Submitted to: Meeting Abstract
Publication Type: Abstract Only
Publication Acceptance Date: August 14, 2003
Publication Date: September 3, 2003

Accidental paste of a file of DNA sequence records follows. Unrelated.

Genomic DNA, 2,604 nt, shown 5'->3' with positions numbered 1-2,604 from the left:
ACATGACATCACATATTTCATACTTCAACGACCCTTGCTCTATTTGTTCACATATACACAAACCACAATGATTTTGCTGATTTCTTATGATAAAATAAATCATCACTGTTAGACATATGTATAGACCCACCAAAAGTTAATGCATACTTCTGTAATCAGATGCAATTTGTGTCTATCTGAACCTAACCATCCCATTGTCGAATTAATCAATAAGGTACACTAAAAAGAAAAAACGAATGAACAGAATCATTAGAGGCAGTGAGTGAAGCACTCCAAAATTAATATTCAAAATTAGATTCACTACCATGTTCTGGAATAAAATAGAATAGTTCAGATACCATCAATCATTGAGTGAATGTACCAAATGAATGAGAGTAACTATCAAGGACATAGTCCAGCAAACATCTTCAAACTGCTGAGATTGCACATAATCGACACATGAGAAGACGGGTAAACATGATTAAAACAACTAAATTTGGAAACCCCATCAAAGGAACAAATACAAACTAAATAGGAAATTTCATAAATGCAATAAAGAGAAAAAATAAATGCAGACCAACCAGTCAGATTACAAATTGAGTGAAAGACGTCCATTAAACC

Citation: Reeves, P.G., Chaney, R.L. 2003. Bioavailability of food cd as an issue in risk management and assessment [abstract]. Scientific Committee on Problems of the Environment (SCOPE) Second Workshop on Risk Assessment and Management of Environmental Cadmium. Ghent, Belgium. Spetember 3-6, 2003. Technical Abstract: Bioavailability is defined as the degree to which a nutrient, toxin, drug, or other substance becomes available for body use after administration. When the substance is ingested orally, bioavailability of the substance generally includes both absorption and body utilization. Cadmium (Cd) is generally considered a toxic element where food is the major source of acquisition. In the past, the concentration of Cd in food has been considered the overriding risk factor that determines body burden of this element. However, as studies have shown, there are numerous other factors that affect the intestinal absorption and organ retention of Cd. Perhaps the most important one is the interaction between Cd and other mineral nutrients that affect its absorption. It has been known for some time that feeding high concentrations of zinc (Zn), iron (Fe) and/or calcium (Ca) will reduce the rate of absorption of Cd from various food sources. Past work by others and more recent work in our laboratory has shown that marginal to low dietary concentrations of these mineral elements, for the most part, have the opposite effect. For example, we showed that the rates of absorption and whole-body retention of dietary Cd increased 7- to 10-fold when experimental animals were fed diets based on either sunflower kernels with a natural content of Cd and marginal concentrations of Zn, Fe, and/or Ca, or rice with concentrations of Cd similar to that grown in paddies contaminated with Cd/Zn and with low mineral content. The mechanism for this phenomenon is unknown, but we also found that marginal intakes of these nutrients increased the duodenal accumulation of Cd by as much as 100-fold when compared with distal parts of the intestine. Marginal intakes of Zn, Fe, and Ca reduced the turnover time of Cd in the duodenum and seemed to reduce the transit time of Cd down the GI tract. Two important conditions in these experiments were that the absorptive mechanisms in the gut were adapted to the diet by feeding it for five weeks, and that the Cd concentrations of the diets were similar to those found in some human diets. In addition, the marginal amounts of Zn, Fe, and Ca were such that weight loss or other overt signs of deficiency were not present. Although the concentrations of these essential minerals in the diet and the subsequent nutrient status of the consumer could be important factors that influence the extent of absorption and tissue accumulation of food-Cd, this concept receives little attention when decisions are made about the potential risk of food-Cd to humans. However, if the findings in future human studies prove to be similar to those in the rat model, then we feel that the bioavailability factor as affected by nutritional status will prove to be a very important part of the equation in assessing the risk of food-Cd in vulnerable populations.